If golf’s 2005 majors were a political campaign in America, it would be a replay of the 2004 presidential election. The Democrats were optimistic as the electoral season dawned, but on election day, their ideas were deemed to be suspect, and the status quo survived another challenge.
By now, most are familiar with the arguments the roll-back-the-ball crowd brings forward. Basically, the contention is that modern technology has ruined the game we know and love. Today’s professional golfers are overwhelming golf courses in every precinct of the nation, from Augusta to Pinehurst to Baltusrol.
However, let’s take a closer look at the election returns.
We’ll start with the first major, won by the guy who dumped fuel on the embers of this whole debate. The dead ball advocates clearly were unamused by Tiger Woods’ 349-yard, uphill, into-the-wind drive to open the final round at Augusta, but bear in mind Woods finished only 12 under par at the Masters. That’s 3 under per day by the world’s best player.
Along the way, he managed to visit some of the more scenic off-fairway locales, rolled his rock off the 13th green and holed a miraculous chip shot on the 70th hole after airmailing the flag. Hardly seems like it was an easy 12 under. His peers probably would agree. Only 16 players finished under par at Chez Hootie.
Let’s move on to the U.S. Open at Donald Ross’ Pinehurst No. 2. Ross, had he been there, would have nodded approvingly as not a single player finished below par. Michael Campbell shot even-par 280 to win on a golf course that drew nary a complaint from the Tour boys. Pinehurst showed that there is more to golf than muscle. Subtle greens, rolling fairways and demanding second shots tested every player’s ability and patience. Pinehurst No. 2 was open off the tee, but it was no bombers’ paradise.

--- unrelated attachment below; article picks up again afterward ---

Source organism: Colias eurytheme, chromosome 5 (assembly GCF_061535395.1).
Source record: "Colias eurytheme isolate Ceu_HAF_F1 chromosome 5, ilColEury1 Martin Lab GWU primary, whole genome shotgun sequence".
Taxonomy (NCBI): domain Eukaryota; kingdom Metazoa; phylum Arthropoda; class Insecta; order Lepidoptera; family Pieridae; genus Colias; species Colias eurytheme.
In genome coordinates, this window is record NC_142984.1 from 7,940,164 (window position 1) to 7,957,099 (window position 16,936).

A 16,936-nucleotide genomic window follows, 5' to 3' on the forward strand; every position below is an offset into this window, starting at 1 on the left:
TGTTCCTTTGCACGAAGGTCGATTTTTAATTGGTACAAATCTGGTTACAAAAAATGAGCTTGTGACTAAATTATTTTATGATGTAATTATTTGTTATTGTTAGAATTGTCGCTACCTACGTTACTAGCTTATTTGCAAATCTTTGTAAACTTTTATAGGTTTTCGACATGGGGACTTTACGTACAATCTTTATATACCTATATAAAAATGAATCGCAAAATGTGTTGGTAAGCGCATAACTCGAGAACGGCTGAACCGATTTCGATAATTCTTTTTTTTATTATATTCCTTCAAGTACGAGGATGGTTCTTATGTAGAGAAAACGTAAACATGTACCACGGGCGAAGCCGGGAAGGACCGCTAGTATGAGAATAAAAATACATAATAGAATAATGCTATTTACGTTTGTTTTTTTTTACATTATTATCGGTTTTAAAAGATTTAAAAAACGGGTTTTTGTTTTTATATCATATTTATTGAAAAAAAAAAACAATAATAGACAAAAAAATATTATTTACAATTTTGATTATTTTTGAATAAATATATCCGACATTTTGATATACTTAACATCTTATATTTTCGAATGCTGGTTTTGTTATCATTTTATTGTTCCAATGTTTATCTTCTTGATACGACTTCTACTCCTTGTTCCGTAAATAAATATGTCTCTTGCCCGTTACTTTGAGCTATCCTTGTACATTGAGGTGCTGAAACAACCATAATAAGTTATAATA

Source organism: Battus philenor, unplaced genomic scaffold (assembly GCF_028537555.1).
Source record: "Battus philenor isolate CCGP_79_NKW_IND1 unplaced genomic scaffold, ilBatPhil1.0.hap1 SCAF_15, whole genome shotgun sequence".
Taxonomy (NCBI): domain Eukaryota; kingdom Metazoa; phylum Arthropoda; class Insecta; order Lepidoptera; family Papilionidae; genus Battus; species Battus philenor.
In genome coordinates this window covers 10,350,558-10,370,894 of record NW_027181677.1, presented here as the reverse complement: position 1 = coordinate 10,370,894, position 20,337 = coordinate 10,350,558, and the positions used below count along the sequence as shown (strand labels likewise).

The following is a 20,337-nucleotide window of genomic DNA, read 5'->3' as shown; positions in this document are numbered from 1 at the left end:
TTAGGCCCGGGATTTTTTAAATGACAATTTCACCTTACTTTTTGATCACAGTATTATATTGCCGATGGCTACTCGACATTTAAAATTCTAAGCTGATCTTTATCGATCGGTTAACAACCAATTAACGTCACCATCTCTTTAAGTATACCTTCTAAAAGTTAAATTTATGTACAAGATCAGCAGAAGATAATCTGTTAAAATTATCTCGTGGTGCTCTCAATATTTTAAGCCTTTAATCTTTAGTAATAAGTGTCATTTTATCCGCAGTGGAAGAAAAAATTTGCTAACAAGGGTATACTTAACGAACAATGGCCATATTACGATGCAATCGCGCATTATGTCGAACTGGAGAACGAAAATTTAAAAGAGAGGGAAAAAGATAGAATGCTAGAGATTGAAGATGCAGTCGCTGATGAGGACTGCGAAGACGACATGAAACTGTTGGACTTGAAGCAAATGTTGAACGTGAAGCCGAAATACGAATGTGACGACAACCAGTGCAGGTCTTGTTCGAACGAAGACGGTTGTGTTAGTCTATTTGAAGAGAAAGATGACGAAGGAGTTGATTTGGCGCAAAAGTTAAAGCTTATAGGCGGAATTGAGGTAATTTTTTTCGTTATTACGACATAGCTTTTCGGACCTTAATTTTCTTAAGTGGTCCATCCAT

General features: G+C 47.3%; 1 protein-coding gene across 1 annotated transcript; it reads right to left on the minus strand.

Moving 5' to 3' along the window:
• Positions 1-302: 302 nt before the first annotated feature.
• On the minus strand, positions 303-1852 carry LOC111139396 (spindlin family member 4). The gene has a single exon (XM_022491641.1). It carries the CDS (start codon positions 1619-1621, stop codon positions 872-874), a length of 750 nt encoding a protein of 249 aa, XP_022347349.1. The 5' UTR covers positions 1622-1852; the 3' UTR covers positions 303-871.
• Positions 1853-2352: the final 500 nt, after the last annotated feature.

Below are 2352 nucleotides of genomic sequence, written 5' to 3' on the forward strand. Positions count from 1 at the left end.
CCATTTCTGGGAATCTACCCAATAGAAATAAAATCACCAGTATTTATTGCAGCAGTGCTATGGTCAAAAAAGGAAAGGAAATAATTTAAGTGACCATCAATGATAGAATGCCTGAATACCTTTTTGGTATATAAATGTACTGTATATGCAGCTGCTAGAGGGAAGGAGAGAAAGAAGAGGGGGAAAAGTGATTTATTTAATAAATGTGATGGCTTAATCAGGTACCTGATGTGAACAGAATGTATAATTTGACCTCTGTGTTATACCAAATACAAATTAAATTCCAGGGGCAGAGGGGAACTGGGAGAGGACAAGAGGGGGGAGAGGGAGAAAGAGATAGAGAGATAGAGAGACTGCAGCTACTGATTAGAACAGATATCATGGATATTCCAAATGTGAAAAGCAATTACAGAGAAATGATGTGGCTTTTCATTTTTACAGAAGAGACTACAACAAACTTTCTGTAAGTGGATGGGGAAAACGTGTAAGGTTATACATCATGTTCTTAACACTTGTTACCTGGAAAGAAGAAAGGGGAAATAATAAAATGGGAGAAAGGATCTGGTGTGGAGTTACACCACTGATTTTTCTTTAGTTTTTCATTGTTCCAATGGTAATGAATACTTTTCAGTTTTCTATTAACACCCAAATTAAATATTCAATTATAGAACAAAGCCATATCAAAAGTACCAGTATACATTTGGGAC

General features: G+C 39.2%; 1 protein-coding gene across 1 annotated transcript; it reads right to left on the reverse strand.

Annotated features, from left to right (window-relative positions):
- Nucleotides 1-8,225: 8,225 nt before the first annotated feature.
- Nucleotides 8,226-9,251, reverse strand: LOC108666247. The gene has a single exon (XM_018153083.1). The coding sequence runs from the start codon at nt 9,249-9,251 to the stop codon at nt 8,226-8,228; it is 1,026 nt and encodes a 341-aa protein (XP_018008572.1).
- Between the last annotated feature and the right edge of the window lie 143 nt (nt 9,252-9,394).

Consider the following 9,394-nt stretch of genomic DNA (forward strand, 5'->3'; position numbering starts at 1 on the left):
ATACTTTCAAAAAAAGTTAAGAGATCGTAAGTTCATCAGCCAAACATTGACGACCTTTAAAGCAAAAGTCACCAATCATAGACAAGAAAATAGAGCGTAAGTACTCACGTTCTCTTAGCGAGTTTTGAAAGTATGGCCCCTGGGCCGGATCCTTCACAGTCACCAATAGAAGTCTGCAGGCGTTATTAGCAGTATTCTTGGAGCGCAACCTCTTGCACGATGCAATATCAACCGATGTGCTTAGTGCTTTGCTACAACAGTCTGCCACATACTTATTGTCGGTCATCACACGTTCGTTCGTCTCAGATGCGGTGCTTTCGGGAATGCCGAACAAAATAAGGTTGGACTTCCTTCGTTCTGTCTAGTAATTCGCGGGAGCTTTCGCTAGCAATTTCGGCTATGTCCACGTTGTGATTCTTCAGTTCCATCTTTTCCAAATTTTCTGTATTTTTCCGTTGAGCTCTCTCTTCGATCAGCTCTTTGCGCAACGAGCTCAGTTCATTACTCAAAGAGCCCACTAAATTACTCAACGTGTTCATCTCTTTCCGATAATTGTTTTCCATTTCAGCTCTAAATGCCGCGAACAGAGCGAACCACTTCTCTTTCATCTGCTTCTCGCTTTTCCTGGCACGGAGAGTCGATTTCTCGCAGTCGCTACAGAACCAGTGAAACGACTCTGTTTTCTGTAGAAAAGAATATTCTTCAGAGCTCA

Now to Baltusrol Golf Club’s Lower Course, A.W. Tillinghast’s 109-year-old layout. Sure, it’s been toughened a bit over the years, but like Pinehurst No. 2 it retains its essential character. Hence, the winner of the PGA Championship managed to get it “all the way” to 4 under. Only eight others joined Phil Mickelson in red numbers. You’d think a course designed more than a century ago would succumb to today’s clubs and balls and weight rooms.
Not the case.
For those keeping score, that’s 25 scores turned in by 22 of the best players in the world – the only ones able to post a four-round total under par in the three U.S. majors. Twenty-five out of 405 entrants – 6.1 percent. Cause for concern? I think not.
This ball debate reminds me of politics in another way: The anti-tech crowd rarely let facts get in the way of their suppositions. They’ll point to low numbers at some regular Tour events and claim that the game is under siege.
But let’s not confuse entertainment with big-time championship golf. Thirty-five under par in Palm Springs in January is fun to watch on television. But it’s not the U.S. Open, the Masters or the PGA. Or, for that matter, The Players Championship.
If 2005 is any indicator, there is no need to change a thing. The game is just fine, at all levels of play.
- by James Nugent